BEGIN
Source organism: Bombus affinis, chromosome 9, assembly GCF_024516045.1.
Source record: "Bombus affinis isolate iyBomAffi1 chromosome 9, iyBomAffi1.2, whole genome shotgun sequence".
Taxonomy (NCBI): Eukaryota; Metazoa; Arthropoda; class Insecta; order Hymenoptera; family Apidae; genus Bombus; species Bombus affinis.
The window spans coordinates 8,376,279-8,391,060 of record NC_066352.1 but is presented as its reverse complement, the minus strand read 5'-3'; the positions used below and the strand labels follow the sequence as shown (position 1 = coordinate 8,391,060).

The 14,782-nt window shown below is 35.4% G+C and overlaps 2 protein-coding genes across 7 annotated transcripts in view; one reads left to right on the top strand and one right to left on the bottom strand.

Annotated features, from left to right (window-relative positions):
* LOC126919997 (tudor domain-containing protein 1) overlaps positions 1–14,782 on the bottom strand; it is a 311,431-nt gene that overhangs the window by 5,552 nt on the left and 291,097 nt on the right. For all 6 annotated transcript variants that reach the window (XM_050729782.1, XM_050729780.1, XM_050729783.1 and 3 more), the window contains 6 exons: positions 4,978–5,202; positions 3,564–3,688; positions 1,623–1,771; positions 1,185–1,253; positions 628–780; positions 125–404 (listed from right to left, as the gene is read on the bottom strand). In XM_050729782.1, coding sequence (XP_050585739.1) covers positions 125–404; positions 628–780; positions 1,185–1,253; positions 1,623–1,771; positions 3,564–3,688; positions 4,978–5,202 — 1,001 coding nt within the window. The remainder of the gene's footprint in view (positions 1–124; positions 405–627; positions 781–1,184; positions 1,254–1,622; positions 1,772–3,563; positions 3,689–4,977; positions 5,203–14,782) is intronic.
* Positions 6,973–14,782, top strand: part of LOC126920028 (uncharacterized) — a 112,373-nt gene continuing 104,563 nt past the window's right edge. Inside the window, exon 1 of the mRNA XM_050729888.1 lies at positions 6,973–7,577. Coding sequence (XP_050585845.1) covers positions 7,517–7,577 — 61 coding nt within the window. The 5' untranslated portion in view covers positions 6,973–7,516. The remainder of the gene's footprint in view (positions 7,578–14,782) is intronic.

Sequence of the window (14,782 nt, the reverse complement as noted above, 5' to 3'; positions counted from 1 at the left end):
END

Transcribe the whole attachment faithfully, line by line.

Source organism: Bombus affinis, chromosome 9, assembly GCF_024516045.1.
Source record: "Bombus affinis isolate iyBomAffi1 chromosome 9, iyBomAffi1.2, whole genome shotgun sequence".
Taxonomy (NCBI): Eukaryota; Metazoa; Arthropoda; class Insecta; order Hymenoptera; family Apidae; genus Bombus; species Bombus affinis.
The window spans coordinates 8,376,279-8,391,060 of record NC_066352.1 but is presented as its reverse complement, the minus strand read 5'-3'; the positions used below and the strand labels follow the sequence as shown (position 1 = coordinate 8,391,060).

The 14,782-nt window shown below is 35.4% G+C and overlaps 2 protein-coding genes across 7 annotated transcripts in view; one reads left to right on the top strand and one right to left on the bottom strand.

Annotated features, from left to right (window-relative positions):
* LOC126919997 (tudor domain-containing protein 1) overlaps positions 1–14,782 on the bottom strand; it is a 311,431-nt gene that overhangs the window by 5,552 nt on the left and 291,097 nt on the right. For all 6 annotated transcript variants that reach the window (XM_050729782.1, XM_050729780.1, XM_050729783.1 and 3 more), the window contains 6 exons: positions 4,978–5,202; positions 3,564–3,688; positions 1,623–1,771; positions 1,185–1,253; positions 628–780; positions 125–404 (listed from right to left, as the gene is read on the bottom strand). In XM_050729782.1, coding sequence (XP_050585739.1) covers positions 125–404; positions 628–780; positions 1,185–1,253; positions 1,623–1,771; positions 3,564–3,688; positions 4,978–5,202 — 1,001 coding nt within the window. The remainder of the gene's footprint in view (positions 1–124; positions 405–627; positions 781–1,184; positions 1,254–1,622; positions 1,772–3,563; positions 3,689–4,977; positions 5,203–14,782) is intronic.
* Positions 6,973–14,782, top strand: part of LOC126920028 (uncharacterized) — a 112,373-nt gene continuing 104,563 nt past the window's right edge. Inside the window, exon 1 of the mRNA XM_050729888.1 lies at positions 6,973–7,577. Coding sequence (XP_050585845.1) covers positions 7,517–7,577 — 61 coding nt within the window. The 5' untranslated portion in view covers positions 6,973–7,516. The remainder of the gene's footprint in view (positions 7,578–14,782) is intronic.

Sequence of the window (14,782 nt, the reverse complement as noted above, 5' to 3'; positions counted from 1 at the left end):